“To prevent immigration pressure is. . .very much like preventing the law of gravity.”

– Peter Drucker, Management Challenges for the 21st Century

Amid a firestorm over the potential for racial-profiling, Arizona officials continue to defend their new law cracking down on illegal immigrants.  But Peter Drucker suggested that, law or no law, immigration is an inexorable force.

During a 1981 meeting with Cesar Chavez, he told the United Farm Workers’ leader that “there was no way to suspend” the flow of people crossing the border. The real question, Drucker suggested, was how to ensure that these newcomers—including the undocumented—make “a vital contribution to the U.S.” and become “a great asset.”  More than 20 years later, Drucker (himself an immigrant) was still expressing the hope that immigration would “give America an advantage” over other nations.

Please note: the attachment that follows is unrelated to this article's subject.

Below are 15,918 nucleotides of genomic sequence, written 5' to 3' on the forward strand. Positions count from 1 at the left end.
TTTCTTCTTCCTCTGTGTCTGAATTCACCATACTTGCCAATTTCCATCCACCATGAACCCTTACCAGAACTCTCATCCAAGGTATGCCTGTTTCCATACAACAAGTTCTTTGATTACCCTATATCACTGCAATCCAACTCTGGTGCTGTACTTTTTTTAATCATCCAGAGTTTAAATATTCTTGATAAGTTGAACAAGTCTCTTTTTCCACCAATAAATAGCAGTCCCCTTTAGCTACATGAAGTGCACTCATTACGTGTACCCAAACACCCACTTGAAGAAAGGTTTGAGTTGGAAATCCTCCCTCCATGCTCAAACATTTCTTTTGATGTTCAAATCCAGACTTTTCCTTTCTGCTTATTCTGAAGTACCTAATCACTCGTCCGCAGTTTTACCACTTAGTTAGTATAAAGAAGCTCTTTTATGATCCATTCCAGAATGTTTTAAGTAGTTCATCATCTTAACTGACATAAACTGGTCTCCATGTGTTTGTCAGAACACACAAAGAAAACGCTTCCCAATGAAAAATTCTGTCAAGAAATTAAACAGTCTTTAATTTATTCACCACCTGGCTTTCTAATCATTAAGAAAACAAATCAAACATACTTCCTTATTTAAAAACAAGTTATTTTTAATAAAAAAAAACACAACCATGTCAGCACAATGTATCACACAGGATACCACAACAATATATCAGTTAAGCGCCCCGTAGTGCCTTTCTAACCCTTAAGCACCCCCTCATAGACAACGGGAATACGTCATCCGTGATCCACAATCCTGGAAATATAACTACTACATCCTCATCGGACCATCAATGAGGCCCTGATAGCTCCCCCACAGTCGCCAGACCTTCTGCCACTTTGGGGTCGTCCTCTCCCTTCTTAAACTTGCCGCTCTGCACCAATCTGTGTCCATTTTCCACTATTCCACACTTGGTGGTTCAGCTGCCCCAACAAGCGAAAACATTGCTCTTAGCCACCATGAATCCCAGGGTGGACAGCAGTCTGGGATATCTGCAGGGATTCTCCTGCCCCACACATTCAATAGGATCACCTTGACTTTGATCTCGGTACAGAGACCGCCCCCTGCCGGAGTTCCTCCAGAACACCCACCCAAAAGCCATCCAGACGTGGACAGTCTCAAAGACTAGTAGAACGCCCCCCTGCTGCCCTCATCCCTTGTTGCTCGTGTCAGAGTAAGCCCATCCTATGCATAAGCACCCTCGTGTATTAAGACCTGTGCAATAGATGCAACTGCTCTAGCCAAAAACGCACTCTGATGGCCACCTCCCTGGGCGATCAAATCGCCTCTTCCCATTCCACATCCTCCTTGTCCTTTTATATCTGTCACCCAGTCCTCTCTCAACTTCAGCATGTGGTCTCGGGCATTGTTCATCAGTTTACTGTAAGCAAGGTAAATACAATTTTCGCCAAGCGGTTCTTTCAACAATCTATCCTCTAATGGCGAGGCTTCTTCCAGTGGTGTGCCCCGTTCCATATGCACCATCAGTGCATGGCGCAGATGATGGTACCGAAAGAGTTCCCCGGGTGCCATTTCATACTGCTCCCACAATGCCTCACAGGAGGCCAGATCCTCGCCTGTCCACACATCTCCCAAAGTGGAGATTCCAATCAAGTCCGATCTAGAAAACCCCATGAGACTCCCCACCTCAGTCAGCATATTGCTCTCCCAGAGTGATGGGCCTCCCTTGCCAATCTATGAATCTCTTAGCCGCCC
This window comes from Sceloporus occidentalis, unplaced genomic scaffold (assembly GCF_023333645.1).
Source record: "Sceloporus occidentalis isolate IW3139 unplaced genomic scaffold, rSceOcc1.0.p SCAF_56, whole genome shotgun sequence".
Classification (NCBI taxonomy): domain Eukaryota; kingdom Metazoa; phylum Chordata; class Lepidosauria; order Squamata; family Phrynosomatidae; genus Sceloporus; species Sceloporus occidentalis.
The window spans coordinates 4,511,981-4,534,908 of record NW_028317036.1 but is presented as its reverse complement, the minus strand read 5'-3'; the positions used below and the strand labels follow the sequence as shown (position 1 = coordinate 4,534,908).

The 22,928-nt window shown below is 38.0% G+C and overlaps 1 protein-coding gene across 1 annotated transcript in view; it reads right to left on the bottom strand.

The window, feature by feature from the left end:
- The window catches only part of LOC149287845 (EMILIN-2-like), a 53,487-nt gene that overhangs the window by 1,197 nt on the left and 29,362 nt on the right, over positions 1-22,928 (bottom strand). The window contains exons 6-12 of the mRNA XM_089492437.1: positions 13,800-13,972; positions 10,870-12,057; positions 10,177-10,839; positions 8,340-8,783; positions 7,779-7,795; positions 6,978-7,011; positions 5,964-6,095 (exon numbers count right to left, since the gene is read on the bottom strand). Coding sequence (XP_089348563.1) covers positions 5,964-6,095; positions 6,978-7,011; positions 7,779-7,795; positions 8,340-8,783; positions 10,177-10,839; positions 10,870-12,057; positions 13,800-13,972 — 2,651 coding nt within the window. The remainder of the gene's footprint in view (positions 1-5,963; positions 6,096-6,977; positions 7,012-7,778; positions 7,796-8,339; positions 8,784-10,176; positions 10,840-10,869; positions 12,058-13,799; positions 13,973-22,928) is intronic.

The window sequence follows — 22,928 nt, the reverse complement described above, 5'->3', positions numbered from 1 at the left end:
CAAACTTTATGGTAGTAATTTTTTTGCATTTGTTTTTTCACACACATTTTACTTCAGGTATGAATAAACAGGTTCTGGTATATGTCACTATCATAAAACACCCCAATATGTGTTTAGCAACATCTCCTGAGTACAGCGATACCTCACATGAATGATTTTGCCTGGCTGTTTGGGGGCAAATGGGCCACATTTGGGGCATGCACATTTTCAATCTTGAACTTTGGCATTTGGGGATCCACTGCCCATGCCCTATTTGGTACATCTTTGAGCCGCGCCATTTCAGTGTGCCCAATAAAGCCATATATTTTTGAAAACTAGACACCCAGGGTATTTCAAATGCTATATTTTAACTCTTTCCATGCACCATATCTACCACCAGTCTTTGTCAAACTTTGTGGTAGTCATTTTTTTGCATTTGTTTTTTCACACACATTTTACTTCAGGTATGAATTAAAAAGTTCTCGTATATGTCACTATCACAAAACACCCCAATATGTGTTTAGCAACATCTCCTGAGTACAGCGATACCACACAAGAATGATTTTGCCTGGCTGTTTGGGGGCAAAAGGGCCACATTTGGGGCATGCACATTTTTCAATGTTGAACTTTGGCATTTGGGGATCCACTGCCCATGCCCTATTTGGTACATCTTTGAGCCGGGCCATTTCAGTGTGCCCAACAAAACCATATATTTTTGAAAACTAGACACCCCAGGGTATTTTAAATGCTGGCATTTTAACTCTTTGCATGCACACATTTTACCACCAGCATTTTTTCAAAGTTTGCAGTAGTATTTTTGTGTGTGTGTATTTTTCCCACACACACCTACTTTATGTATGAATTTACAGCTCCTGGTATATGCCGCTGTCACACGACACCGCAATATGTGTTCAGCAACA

In this edition of Drucker Apps, we invite you to join our conversation about the role of immigrants in our economy and society. Weighing in will be Tomás Jiménez, author of Replenished Ethnicity: Mexican Americans, Immigration, and Identity; John Schmitt, co-author of Low Wage Work in the Wealthy World; and a young undocumented woman from Ecuador.

We open things up with this question: Should we focus on trying to prevent the undocumented from living in the U.S.? Or should we concentrate on making sure that everyone who is here, regardless of status, becomes as productive as possible?